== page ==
The action is to find someone important who is not and start driving change from there.
This has been under-discussed in this thread. But looking to "government" (nee ICANN, nee Dept of Commerce) for help is not the answer, rather it's more the problem.
A while ago we had this headline about a no-bid contract awarded to Verisign. I don't know about recent developments, but a while ago this was an ongoing thing.
Appeals Court Reverses & Allows Suit
Against Verisign To Go To Trial:
This Is A BIG Deal
Under the current contract, which expires Friday,
VeriSign was guaranteed four price increases
of up to 7 percent each on domain name registrations
Perhaps he's just abhorred by typical rent-seeking behavior for such an important part of the global Internet?
"The classic example of rent-seeking, according to Robert Shiller, is that of a feudal lord who installs a chain across a river that flows through his land and then hires a collector to charge passing boats a fee (or rent of the section of the river for a few minutes) to lower the chain. There is nothing productive about the chain or the collector. The lord has made no improvements to the river and is helping nobody in any way, directly or indirectly, except himself. All he is doing is finding a way to make money from something that used to be free."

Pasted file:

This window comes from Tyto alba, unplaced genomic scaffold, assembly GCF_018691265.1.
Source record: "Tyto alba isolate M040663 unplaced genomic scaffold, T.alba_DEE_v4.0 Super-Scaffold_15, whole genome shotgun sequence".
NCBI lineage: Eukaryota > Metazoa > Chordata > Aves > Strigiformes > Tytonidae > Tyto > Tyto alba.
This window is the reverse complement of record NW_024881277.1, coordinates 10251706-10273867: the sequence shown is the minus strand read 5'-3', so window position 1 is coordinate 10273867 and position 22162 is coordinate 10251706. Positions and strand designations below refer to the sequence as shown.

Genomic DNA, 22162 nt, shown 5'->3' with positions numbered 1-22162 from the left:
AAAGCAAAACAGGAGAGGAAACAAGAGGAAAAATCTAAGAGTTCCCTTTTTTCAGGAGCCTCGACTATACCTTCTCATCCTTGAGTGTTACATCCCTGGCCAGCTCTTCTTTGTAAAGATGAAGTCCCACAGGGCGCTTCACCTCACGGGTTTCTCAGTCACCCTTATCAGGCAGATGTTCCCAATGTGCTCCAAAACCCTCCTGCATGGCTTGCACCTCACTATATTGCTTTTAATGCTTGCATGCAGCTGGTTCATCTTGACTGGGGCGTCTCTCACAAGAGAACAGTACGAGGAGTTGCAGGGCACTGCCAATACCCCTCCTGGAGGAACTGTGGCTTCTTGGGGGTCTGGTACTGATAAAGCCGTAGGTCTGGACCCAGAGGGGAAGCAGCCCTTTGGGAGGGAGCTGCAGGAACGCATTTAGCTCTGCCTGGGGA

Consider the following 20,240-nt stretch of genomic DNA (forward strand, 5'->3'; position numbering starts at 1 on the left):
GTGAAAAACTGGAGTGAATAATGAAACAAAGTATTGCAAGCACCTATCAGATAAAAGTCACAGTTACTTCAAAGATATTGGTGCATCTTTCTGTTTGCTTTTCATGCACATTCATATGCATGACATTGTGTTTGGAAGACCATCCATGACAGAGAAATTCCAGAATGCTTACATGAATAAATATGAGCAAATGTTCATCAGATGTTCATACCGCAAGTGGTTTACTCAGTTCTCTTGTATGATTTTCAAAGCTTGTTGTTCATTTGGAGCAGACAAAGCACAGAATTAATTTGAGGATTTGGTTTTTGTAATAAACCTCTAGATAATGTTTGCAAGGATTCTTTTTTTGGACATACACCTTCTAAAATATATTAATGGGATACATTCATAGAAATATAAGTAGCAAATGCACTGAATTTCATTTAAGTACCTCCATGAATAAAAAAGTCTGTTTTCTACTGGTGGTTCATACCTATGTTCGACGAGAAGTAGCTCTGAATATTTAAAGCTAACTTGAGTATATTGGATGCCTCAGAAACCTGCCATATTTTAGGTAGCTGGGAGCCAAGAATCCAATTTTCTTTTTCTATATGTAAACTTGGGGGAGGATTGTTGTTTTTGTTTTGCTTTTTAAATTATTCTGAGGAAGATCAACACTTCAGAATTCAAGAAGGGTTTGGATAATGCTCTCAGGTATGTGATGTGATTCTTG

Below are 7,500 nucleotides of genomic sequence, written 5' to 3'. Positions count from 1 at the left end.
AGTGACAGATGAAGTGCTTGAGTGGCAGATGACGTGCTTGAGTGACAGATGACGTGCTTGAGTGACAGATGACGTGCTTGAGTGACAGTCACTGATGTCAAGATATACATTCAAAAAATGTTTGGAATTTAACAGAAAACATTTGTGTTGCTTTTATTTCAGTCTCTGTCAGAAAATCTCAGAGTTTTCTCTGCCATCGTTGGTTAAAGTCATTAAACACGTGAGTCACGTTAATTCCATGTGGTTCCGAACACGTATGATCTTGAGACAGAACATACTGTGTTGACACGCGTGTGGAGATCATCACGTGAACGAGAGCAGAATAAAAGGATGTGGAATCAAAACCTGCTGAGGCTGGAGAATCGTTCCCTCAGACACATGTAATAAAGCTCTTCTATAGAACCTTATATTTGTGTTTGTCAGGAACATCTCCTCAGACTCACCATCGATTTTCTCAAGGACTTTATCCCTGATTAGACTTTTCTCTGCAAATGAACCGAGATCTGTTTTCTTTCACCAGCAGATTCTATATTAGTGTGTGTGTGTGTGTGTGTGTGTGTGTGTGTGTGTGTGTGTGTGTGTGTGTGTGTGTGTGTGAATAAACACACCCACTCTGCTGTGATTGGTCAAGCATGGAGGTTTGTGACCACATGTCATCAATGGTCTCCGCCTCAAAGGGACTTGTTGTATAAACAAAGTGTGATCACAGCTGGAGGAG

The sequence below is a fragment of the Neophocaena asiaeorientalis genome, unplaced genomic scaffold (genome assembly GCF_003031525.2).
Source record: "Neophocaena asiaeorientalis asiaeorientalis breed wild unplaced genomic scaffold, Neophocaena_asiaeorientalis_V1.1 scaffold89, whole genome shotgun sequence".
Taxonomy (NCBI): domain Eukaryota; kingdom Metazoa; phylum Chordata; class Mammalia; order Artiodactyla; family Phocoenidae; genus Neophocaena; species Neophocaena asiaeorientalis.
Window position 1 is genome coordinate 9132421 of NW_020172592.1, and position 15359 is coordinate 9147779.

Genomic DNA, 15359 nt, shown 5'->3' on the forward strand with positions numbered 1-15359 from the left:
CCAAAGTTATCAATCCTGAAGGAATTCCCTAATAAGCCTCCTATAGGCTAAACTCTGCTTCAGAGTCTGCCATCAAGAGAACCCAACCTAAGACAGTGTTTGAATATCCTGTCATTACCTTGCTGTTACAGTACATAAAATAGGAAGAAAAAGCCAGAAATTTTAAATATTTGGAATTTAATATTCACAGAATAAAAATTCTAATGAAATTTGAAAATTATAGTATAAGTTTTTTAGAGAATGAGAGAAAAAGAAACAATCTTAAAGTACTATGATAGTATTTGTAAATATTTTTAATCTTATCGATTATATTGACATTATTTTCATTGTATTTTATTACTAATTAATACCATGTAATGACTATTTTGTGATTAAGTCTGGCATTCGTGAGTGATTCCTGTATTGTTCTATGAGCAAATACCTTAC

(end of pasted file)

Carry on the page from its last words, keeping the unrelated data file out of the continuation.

I am not seeing in any way the comparison between a company that maintains infrastructure and employs people and machinery to accomplish issuing and enabling domains and keeping them functioning on the Internet and "a feudal lord who installs a chain across a river....there is nothing productive about the chain or the collector".
Wow. It's like we are reading two different articles. If Verisign isn't doing typical rent-seeking, then we might as well delete the Wiki entry, because the concept doesn't exist.
Just from paragraph 1:
seeking to increase one's share of existing
wealth without creating new wealth.
From paragraph 2:
capture of regulatory agencies to gain a coercive
monopoly can result in advantages for the rent
seeker in the market